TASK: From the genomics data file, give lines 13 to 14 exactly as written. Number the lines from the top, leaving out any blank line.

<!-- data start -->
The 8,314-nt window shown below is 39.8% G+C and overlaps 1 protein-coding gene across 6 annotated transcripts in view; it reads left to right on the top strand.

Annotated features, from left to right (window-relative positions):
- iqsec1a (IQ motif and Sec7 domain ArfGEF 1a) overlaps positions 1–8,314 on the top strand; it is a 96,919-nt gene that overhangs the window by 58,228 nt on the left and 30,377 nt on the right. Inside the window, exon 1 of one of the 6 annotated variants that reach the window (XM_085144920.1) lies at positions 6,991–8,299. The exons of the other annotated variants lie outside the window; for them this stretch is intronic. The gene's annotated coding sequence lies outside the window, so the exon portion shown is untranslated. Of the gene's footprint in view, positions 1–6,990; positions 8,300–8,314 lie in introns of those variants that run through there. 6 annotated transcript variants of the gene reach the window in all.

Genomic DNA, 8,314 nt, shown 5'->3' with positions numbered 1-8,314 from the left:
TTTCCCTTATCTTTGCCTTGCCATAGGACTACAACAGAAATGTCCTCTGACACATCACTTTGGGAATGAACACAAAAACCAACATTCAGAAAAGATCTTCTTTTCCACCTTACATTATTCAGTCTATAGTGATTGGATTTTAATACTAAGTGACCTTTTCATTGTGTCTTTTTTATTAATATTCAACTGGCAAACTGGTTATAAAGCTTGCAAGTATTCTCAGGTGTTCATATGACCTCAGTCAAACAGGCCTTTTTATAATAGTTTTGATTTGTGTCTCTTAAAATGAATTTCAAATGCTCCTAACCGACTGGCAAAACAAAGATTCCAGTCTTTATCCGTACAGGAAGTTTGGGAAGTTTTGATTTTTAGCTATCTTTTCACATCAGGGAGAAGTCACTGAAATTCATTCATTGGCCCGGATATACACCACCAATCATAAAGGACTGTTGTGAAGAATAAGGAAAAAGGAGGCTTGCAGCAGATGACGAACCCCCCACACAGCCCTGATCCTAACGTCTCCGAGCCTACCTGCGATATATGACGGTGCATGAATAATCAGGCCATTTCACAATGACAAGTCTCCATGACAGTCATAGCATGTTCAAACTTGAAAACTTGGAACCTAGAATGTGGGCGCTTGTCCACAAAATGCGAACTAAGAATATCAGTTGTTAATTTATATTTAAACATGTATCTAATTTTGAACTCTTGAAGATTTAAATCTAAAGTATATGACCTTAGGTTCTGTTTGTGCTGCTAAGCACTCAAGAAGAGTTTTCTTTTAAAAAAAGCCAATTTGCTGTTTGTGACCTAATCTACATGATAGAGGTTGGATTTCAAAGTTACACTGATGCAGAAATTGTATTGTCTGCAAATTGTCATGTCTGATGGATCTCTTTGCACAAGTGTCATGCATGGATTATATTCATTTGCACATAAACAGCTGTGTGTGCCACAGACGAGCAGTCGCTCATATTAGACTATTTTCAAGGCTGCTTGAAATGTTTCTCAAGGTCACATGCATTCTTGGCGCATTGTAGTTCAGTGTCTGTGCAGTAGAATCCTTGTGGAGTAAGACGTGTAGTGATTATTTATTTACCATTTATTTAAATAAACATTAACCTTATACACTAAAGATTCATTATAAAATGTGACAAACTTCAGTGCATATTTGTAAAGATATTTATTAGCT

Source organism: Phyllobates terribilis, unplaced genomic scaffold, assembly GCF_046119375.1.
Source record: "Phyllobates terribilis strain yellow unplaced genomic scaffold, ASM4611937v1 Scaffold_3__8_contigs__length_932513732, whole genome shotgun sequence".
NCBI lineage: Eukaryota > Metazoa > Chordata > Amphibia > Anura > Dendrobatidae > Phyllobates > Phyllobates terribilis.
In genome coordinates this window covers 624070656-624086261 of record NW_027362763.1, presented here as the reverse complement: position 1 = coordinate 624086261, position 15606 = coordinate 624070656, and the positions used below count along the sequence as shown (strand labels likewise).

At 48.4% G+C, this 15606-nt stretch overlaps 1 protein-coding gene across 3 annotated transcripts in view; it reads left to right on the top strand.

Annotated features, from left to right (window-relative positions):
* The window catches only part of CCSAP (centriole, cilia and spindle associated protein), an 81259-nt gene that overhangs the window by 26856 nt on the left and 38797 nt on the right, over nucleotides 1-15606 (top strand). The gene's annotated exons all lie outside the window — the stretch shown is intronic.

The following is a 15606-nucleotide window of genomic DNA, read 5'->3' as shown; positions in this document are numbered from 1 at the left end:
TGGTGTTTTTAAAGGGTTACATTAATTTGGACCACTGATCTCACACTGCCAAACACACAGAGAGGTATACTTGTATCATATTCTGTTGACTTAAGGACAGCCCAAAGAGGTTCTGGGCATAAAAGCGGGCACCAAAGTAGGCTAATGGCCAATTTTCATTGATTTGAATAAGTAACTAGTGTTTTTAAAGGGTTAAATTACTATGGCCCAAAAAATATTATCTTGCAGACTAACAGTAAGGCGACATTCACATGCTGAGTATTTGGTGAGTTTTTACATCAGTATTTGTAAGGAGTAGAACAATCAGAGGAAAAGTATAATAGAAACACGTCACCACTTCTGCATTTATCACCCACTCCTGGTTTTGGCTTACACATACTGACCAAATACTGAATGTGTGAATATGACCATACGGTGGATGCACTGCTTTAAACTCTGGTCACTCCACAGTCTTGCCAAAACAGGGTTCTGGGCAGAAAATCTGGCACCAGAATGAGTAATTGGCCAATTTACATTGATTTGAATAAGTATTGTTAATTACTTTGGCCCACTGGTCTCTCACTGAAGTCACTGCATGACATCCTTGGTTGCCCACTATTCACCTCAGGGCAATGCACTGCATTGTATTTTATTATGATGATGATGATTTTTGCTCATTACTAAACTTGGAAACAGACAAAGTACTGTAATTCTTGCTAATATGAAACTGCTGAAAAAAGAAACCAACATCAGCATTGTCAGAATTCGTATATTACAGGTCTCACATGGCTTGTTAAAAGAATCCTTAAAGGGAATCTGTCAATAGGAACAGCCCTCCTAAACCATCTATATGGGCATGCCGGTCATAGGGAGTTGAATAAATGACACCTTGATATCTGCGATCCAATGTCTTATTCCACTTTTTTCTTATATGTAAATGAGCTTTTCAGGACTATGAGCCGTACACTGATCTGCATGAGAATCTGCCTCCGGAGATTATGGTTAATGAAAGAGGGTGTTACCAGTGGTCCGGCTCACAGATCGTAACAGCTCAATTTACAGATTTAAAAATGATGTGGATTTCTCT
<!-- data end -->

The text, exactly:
The following is a 15606-nucleotide window of genomic DNA, read 5'->3' as shown; positions in this document are numbered from 1 at the left end:
TGGTGTTTTTAAAGGGTTACATTAATTTGGACCACTGATCTCACACTGCCAAACACACAGAGAGGTATACTTGTATCATATTCTGTTGACTTAAGGACAGCCCAAAGAGGTTCTGGGCATAAAAGCGGGCACCAAAGTAGGCTAATGGCCAATTTTCATTGATTTGAATAAGTAACTAGTGTTTTTAAAGGGTTAAATTACTATGGCCCAAAAAATATTATCTTGCAGACTAACAGTAAGGCGACATTCACATGCTGAGTATTTGGTGAGTTTTTACATCAGTATTTGTAAGGAGTAGAACAATCAGAGGAAAAGTATAATAGAAACACGTCACCACTTCTGCATTTATCACCCACTCCTGGTTTTGGCTTACACATACTGACCAAATACTGAATGTGTGAATATGACCATACGGTGGATGCACTGCTTTAAACTCTGGTCACTCCACAGTCTTGCCAAAACAGGGTTCTGGGCAGAAAATCTGGCACCAGAATGAGTAATTGGCCAATTTACATTGATTTGAATAAGTATTGTTAATTACTTTGGCCCACTGGTCTCTCACTGAAGTCACTGCATGACATCCTTGGTTGCCCACTATTCACCTCAGGGCAATGCACTGCATTGTATTTTATTATGATGATGATGATTTTTGCTCATTACTAAACTTGGAAACAGACAAAGTACTGTAATTCTTGCTAATATGAAACTGCTGAAAAAAGAAACCAACATCAGCATTGTCAGAATTCGTATATTACAGGTCTCACATGGCTTGTTAAAAGAATCCTTAAAGGGAATCTGTCAATAGGAACAGCCCTCCTAAACCATCTATATGGGCATGCCGGTCATAGGGAGTTGAATAAATGACACCTTGATATCTGCGATCCAATGTCTTATTCCACTTTTTTCTTATATGTAAATGAGCTTTTCAGGACTATGAGCCGTACACTGATCTGCATGAGAATCTGCCTCCGGAGATTATGGTTAATGAAAGAGGGTGTTACCAGTGGTCCGGCTCACAGATCGTAACAGCTCAATTTACAGATTTAAAAATGATGTGGATTTCTCT